Democracy is Online
The Internet will save democracy. Or so the early 1990s technohype led many to believe. With each new communication medium comes a wide-eyed view about its potential. I’d like to suggest that just as the television saved democracy, so will the Internet.
Now that I’ve set a low expectation, anything we do incrementally to improve democracy through the Internet is something we can consider an accomplishment. On my speaking trips, I find that journalists in particular like to ask about voting online. I hear questions about the many commercial Web sites that offer instant polling for people to vent their opinions. In time, many countries will leverage electronic commerce to allow people to vote via their preferred technology. In one scenario, citizens will receive ballots in the mail if they have registered as at-home voters. They would then return the ballot through the mail, or use a Touch-Tone telephone leaving their voice signature, or use the unique information on their ballot to vote via the Internet-leaving their digital signature, of course.
Neither the voting technology nor online polling justifies either one’s official use by any government. Their technical existence will not bring about more frequent use of referenda or a more direct democracy. The decision to apply technology in official elections will be a difficult political choice. It will have more to do with how those in power feel it will influence voting outcomes than whether the public wants the option.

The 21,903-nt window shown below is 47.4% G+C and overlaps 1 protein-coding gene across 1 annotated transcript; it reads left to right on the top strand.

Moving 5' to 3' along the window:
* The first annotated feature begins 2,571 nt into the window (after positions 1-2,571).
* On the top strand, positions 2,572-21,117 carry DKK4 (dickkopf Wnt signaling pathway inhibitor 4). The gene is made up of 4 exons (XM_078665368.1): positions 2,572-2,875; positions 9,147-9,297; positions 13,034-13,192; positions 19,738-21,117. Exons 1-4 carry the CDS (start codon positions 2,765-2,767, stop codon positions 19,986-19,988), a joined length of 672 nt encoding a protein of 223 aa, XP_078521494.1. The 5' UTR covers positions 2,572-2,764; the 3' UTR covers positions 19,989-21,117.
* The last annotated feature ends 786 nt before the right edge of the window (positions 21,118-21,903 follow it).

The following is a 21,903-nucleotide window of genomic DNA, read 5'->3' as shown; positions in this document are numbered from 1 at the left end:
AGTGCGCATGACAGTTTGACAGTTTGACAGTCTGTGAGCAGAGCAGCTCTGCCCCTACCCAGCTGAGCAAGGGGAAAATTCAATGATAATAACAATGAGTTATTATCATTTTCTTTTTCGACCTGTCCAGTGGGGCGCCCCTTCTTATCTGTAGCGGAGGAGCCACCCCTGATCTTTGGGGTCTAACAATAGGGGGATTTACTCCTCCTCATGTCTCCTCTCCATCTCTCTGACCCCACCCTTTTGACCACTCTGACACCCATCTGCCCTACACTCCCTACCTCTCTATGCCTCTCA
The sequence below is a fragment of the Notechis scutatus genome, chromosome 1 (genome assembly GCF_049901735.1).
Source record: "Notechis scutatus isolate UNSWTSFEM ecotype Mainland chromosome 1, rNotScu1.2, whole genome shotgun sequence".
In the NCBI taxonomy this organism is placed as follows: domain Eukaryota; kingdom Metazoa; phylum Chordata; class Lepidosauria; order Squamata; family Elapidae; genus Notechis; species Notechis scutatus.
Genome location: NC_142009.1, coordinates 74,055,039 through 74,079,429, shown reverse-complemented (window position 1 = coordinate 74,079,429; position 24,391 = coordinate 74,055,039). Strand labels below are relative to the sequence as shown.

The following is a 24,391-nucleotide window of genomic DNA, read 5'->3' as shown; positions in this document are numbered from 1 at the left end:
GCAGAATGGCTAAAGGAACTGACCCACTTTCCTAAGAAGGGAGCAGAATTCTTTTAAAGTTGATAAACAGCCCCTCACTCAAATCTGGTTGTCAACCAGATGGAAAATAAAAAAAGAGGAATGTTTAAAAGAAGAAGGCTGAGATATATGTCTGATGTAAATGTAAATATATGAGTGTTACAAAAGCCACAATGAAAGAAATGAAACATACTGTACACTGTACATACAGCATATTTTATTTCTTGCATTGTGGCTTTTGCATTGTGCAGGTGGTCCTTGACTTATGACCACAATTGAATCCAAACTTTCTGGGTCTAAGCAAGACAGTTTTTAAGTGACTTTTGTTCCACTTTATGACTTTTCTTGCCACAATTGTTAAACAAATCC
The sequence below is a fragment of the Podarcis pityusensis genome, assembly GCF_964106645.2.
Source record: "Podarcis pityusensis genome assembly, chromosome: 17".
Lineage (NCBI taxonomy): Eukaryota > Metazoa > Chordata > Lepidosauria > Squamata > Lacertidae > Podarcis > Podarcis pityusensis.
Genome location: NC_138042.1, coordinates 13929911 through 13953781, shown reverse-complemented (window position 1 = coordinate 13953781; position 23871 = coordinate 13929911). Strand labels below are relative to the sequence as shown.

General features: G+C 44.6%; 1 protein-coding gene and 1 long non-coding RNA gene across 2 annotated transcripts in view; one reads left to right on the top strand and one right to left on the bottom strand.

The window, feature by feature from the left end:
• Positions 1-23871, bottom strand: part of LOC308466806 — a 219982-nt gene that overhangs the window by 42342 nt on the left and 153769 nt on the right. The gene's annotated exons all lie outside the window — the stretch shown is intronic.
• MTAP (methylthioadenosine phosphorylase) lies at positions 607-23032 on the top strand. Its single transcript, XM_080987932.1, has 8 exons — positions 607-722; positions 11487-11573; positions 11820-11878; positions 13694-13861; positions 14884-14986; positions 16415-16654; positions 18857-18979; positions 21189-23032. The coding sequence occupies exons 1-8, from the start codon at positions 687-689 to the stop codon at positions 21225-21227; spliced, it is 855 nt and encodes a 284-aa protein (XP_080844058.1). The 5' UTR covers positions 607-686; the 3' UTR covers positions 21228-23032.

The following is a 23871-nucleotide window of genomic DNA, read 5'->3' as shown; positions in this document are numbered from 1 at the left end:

We all have different definitions and experiences of democracy. Focusing on the Internet and participatory democracy within the context of representative democracy uncovers some exciting developments. The reality is that our many-and quite different-democracies are changing because of the use of information technology and networks. We don’t know whether the changes will be for the better or the worse.
The fundamental question we must ask ourselves is, As democracy and the Internet converge, how must we be involved now in order to improve both? The challenge for us, as citizens, is to be engaged in this process of change. We will be engaged through our existing institutions, be they nonprofits, universities, the media, companies, or governments. We will be involved as individuals and through the creation of new, mediating citizen organizations that are of the Internet, not just on it. Focusing on the part of democracy that happens between election days, we are experiencing a convergence of democratic institutions and processes with the Internet. Democracy is online.
The primary democratic sectors that are flooding the Internet with political information are government, the media, and advocacy and political interest groups. The private sector and others in the information technology industry are developing information and communication tools that are used in this arena. Each sector is making a contribution to democracy online.
Government online, as it is called, is making democratic information available like never before. Parliaments, legislatures, city councils, and even neighborhood councils are making available lots of laws and proposed laws, meeting agendas and minutes, elected-official contact information, and other reports. The many chapter authors of the G7 Government Online and Democracy White Paper, of which I serve as coeditor, is a sign that governments around the world are entering a new phase of analysis and action to improve their contribution to democracy online.